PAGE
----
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Emotions in West Bengal boiled over in 1950. Media was ‘inciting’, so was Hindu Mahasabha

In 'Caste and Partition in Bengal', Sekhar Bandyopadhyay and Anasua Basu Ray Chaudhuri talk about a critical aspect of the Dalit exodus during 1950 in Bengal.

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A recent study has claimed that the official Pakistani policy continued to distinguish between the Dalit who were seen as ‘good Hindus’ and the other upper caste people treated as ‘bad Hindus’. On 19 June 1949, Mandal’s 43rd birthday was celebrated by the state with much fanfare in both Karachi and Dacca, apparently to show solidarity with the Dalit community. However, as secret telegrams reveal, from the beginning of 1950, Mandal was under surveillance by the Pakistani Foreign Service on suspicion of being disloyal to the state.On the ground, distinctions within the Hindu community—the nation’s ‘Other’—were gradually being elided and Dalit peasants too began to feel vulnerable and defenceless. This came to a tipping point in January–February 1950 when at last the Namasudra peasants in large numbers decided to leave Pakistan.

Interestingly, this second wave of post-Partition migration in Bengal was actually triggered by anti-communist counter-insurgency measures taken by the Pakistani security agencies in the wake of a renewal of the Tebhaga movement in 1948. The first one of its kind took place in May 1949 in Nachol in Rajshahi district, where the Santhal peasants were the main supporters of the communists. Brutal police action led to violent Santhal retaliation and more repression. This resulted in the first wave of Santhal migration into the adjacent Murshidabad district, triggering counter-violence on the Muslims in this West Bengal border district. Then on 20 December 1949, another incident occurred in a Namasudra village called Kalshira in Chitalmari Union of Bagerhat subdivision in the district of Khulna. When a police party came to Kalshira in search of a few communists, they were resisted by the villagers and this resulted in the death of one police constable. Two days later, a larger police force, assisted by Ansars and other elements, attacked not just this one but twenty-two other neighbouring villages inhabited by ‘Hindu Namasudras’.They began to flee in panic and by 10 February, there were 13,000 refugees at the Sealdah station in Calcutta recapitulating their horror stories of violence, suffering, and privation for an incensed Calcutta press and an irate Hindu public.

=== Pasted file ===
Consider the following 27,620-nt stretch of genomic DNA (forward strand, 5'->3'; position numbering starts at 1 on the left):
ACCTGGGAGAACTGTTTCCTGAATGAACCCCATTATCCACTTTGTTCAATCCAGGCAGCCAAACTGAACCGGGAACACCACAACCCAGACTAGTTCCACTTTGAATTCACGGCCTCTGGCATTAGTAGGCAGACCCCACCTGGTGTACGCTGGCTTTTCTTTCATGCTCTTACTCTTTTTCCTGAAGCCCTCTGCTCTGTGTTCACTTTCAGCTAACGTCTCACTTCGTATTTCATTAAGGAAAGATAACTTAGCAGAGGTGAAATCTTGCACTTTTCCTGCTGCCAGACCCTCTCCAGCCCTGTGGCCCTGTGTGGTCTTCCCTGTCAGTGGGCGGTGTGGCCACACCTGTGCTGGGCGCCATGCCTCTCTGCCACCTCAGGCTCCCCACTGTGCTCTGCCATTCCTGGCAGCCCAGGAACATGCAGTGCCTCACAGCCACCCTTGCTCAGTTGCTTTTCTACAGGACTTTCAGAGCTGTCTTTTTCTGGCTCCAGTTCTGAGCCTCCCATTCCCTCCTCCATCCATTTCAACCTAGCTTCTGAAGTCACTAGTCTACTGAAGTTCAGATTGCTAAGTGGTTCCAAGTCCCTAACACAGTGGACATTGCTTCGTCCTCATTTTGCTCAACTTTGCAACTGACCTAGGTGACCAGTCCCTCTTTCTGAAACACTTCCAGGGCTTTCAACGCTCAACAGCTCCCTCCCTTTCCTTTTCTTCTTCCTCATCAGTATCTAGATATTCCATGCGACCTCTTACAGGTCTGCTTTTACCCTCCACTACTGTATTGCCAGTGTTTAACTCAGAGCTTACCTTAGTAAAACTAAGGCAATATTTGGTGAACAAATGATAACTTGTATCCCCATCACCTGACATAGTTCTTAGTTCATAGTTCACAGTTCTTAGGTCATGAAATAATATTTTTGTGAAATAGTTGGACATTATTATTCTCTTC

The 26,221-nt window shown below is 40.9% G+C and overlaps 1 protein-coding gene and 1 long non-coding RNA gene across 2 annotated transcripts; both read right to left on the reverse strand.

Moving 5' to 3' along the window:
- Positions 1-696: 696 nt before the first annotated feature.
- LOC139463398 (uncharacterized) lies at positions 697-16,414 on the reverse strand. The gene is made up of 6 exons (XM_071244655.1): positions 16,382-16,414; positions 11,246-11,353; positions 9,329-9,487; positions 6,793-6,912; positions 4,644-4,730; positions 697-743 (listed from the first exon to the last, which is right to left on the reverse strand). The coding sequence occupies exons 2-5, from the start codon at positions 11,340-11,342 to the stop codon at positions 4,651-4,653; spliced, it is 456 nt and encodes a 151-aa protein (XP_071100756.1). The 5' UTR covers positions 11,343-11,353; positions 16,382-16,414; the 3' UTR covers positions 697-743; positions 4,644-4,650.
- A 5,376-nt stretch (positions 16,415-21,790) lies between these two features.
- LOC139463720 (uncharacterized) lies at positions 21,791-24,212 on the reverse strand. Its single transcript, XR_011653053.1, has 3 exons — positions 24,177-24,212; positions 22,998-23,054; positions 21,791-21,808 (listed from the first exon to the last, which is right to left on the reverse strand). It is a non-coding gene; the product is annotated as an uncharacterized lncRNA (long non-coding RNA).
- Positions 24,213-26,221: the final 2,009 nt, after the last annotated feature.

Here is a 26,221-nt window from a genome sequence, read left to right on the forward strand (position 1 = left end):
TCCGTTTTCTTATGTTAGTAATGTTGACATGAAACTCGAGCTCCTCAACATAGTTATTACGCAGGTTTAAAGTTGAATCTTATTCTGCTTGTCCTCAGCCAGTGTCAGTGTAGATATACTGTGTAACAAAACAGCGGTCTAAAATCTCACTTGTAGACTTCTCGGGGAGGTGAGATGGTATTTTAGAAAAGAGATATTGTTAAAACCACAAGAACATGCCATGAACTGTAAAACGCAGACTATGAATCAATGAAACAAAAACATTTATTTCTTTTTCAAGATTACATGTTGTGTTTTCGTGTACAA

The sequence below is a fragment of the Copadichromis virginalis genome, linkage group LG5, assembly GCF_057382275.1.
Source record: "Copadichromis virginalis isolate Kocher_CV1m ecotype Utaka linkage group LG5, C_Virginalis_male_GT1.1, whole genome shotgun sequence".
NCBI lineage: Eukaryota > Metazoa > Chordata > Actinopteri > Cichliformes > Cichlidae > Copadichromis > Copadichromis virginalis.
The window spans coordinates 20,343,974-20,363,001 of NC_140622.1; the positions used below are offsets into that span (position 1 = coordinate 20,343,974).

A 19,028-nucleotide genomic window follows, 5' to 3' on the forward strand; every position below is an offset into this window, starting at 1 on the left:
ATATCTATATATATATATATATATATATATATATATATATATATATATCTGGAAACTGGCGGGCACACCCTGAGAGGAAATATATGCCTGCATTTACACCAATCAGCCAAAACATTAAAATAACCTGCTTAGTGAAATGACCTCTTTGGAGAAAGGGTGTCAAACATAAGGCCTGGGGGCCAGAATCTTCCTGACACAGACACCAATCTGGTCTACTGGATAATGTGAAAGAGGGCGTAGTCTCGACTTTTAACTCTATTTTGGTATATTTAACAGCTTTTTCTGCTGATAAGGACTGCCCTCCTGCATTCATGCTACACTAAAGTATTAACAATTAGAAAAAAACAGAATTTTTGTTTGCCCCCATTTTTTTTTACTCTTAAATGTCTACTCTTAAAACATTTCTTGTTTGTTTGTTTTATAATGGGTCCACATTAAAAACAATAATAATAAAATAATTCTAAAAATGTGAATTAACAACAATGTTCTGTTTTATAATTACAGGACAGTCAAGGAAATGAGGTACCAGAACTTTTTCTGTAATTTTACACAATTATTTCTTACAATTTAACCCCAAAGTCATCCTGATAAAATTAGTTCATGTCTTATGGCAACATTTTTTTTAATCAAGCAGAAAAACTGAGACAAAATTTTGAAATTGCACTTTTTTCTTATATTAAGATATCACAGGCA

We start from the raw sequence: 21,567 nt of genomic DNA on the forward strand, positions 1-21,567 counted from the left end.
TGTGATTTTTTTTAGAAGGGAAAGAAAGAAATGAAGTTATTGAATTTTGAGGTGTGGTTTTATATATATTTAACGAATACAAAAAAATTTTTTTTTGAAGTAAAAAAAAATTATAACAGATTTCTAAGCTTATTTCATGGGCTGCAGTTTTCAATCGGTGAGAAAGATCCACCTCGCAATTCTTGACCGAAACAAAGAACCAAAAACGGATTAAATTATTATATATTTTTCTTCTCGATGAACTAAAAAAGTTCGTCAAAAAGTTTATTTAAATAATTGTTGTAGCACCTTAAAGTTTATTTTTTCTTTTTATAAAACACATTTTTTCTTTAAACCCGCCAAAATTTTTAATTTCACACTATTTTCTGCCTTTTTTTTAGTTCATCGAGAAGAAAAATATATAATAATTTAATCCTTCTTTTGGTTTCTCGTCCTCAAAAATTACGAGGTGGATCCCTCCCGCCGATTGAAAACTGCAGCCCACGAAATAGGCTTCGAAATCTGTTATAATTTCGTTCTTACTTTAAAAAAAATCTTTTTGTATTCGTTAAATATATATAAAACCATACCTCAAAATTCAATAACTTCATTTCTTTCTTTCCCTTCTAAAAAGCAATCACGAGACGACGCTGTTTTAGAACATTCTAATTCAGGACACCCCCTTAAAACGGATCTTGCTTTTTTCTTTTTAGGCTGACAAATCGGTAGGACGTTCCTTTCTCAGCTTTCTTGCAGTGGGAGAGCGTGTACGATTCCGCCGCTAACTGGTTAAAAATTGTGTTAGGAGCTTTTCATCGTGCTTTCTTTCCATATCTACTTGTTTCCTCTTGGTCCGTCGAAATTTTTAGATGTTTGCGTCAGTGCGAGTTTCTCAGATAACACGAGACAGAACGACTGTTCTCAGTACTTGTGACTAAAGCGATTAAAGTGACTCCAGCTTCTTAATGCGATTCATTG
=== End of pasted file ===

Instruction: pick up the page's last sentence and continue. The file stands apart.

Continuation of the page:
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However, there are multiple narratives of these incidents. According to a press statement of the Pakistani Prime Minister, the Kalshira incident did not immediately lead to any widespread violence; it was well contained by the timely and effective intervention of the district administration. Nothing happened for about two weeks until on 15 January, the Indian Deputy Prime Minister Vallabhbhai Patel came to Calcutta and gave a provocative speech reminding the Bengalis of what had happened to them a few years ago in Calcutta and Noakhali. Then from 18 January, the Calcutta Press and the Hindu Mahasabha picked up the Kalshira story and began to publish inciting reports and statements, which led to
the outbreak of riots in the border districts of West Bengal, leading to the exodus of Muslim refugees. This, according to him, led to violence against Hindus in East Bengal. In other words, he made Sardar Patel and the aggressive Calcutta press responsible for inciting the riots and considered what happened in East Bengal as purely ‘retaliatory’.